How to Bless Same-Sex Couples: The Northern Churchman Comments

The Northern Churchman Comments

How to Bless Same-Sex Couples

One of the main proposals from the Bishops’ Prayers of Love and Faith is that loving committed relationships outside marriage may be blessed by the Church. I suggest there is a way biblically-faithful clergy may indeed bless such couples. 

Before that, let me outline a few concerns with the Bishops’ proposed prayers.

Don’t miss the fact that heterosexual civil partnerships now may be blessed also. The proposals are not simply about same-sex couples; all civil partnerships may be included in the scope of the prayers. Civil partnerships do indeed possess the presumption of sexual relations; why else would they be forbidden to siblings? The distinction between blessing people rather than relationships fools no-one; a distinction without difference, of significance to certain bishops only, and one that bypasses everyone else, especially the media.

In the name of maintaining the doctrine of marriage the bishops have substantially undermined it. To include the blessing of rings in prayers for same-sex couples is especially mischievous and unwarranted.

Holding to Christian doctrine and living in line with that doctrine are presumably becoming optional choices for clergy. If sexual relationships in civil partnerships and same-sex marriages are now to be blessed, then there is no reason to deprive clergy of such ‘blessed’ states of life.

The Bishops’ LLF statement now creates a free for all for activists to seek to override the convictions of faithful clergy. If there is no single coherent policy on the blessing of same-sex marriages, it is possible for progressives to pressurise and pick off vicars one by one, whether by continual harrying and complaints, or with endless PCC disputes. A national policy, while it lasted, prevented clergy being worn down at a local level.

While the policy of respecting clergy consciences seems open and tolerant, the de facto practice within dioceses and theological colleges may well prove to be different. The issue will become an unspoken article of faith. Candidates will be selected for parishes and indeed for ordination based on whether they will bless sexual relationships outside marriage.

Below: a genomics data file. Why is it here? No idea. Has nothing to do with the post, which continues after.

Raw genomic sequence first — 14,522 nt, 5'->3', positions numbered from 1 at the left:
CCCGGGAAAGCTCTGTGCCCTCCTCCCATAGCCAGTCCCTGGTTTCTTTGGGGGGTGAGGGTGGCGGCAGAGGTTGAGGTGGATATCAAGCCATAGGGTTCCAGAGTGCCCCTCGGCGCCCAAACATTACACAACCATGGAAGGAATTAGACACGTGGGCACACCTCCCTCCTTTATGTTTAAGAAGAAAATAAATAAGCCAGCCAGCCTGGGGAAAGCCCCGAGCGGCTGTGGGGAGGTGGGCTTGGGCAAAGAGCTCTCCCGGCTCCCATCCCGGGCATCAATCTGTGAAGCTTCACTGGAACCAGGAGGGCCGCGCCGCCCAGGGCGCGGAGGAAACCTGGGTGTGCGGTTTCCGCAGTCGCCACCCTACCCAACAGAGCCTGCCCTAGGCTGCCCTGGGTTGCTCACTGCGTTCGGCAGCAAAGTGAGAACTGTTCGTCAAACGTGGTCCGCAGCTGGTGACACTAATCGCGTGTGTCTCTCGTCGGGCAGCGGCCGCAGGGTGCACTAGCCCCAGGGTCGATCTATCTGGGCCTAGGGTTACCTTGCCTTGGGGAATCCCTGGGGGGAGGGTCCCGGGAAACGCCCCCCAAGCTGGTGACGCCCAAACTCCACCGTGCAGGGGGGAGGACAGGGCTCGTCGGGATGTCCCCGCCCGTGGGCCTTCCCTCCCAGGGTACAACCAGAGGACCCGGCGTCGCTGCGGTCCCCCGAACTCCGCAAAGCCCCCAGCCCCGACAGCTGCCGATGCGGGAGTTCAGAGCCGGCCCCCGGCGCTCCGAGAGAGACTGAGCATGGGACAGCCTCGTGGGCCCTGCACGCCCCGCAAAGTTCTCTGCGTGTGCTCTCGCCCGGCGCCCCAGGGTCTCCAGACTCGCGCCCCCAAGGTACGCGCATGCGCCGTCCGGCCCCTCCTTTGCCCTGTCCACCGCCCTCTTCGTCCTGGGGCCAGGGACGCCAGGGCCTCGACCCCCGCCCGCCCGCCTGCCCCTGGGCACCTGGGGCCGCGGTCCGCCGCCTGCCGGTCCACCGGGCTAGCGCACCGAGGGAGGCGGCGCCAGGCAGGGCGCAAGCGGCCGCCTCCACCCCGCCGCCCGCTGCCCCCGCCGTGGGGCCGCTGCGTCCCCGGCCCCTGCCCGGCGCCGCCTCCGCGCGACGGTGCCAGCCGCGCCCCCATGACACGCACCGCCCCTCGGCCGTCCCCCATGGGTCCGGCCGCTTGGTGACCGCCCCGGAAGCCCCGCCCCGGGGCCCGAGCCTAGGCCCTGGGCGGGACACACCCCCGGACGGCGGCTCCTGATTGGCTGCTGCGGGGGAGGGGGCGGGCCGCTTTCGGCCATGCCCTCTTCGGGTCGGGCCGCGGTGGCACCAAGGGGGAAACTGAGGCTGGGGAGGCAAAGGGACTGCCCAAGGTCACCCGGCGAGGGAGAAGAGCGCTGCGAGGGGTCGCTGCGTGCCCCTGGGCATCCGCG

We have no sure foundation in Scripture to determine that God blesses sex outside marriage. We are in the realms of episcopal imagination and wishful thinking rather than divine revelation.

It is painful to read the mental gymnastics and torturous uses of Scripture contained in the Bishops’ prayers. What a challenge they had in weaving together biblical phrases without biblical warrant, to suggest God’s approval of lifestyles never commended in Scripture but rather condemned. Indeed Bishop Christopher Cocksworth recently admitted that these were prayers in search of an underlying theology: “We promised pastoral guidelines on the practical outworking of the provision, with all their complex legal and theological questions, at a later point, rather than offering them alongside the liturgical provision. The result was that the response and prayers raised more questions than they answered…” 

Back to my main point, what is the biblical basis for blessing sexual relationships outside marriage?

In Scripture there is one ancient blessing, promised back in Abraham’s day, and it is a blessing now found in Christ. You can read about it in Acts 3:26 – “God, having raised up his servant [Jesus], sent him to you first, to bless you by turning every one of you from your wickedness.”

The blessing is the blessing of repentance, of Christ turning us from our wicked ways. We bless them with the gospel. The good news Christ proclaimed included repentance. That is the blessing I want for all couples, gay or straight, and for all people, married or unmarried, and for myself. It is an inclusive blessing; the call to repentance and faith should be issued to all without discrimination. As a church may we find the love and courage to issue afresh that blessing, with faithfulness and sensitivity.

Bless them with the gospel of Jesus Christ, not with the hopeful-sounding yet hopeless meanderings of bishops. Indulging couples by saying their sexual relationships outside marriage are okay is actually failing to bless them with this blessing of Christ. In the name of ‘blessing’ we withhold true blessing from them.

If we recognise this as the blessing it is, God’s gospel blessing, then we see these proposed prayers for what they really are. They are simply Bishops’ blessings; the authority to bless is coming from the College of Bishops only, and not from the Lord of the Church.

The Bishops have suggested a distinction between Holy Matrimony and marriage, a distinction between church and civil weddings that thereby does not recognise heterosexual civil marriages either. Should we not draw a distinction between the blessing of God and the blessing of bishops? All the LLF proposals offer ultimately is the blessing of the bishops who proposed the words. They possess no higher authority than that. Maybe that’s the way we ought to talk about these Prayers of Love and Faith: the blessings of bishops, but not the blessing of God.

“I’m sorry, I can’t perform those blessings of bishops, but I can offer you the blessing of God. Let me begin by telling you about Jesus . . .”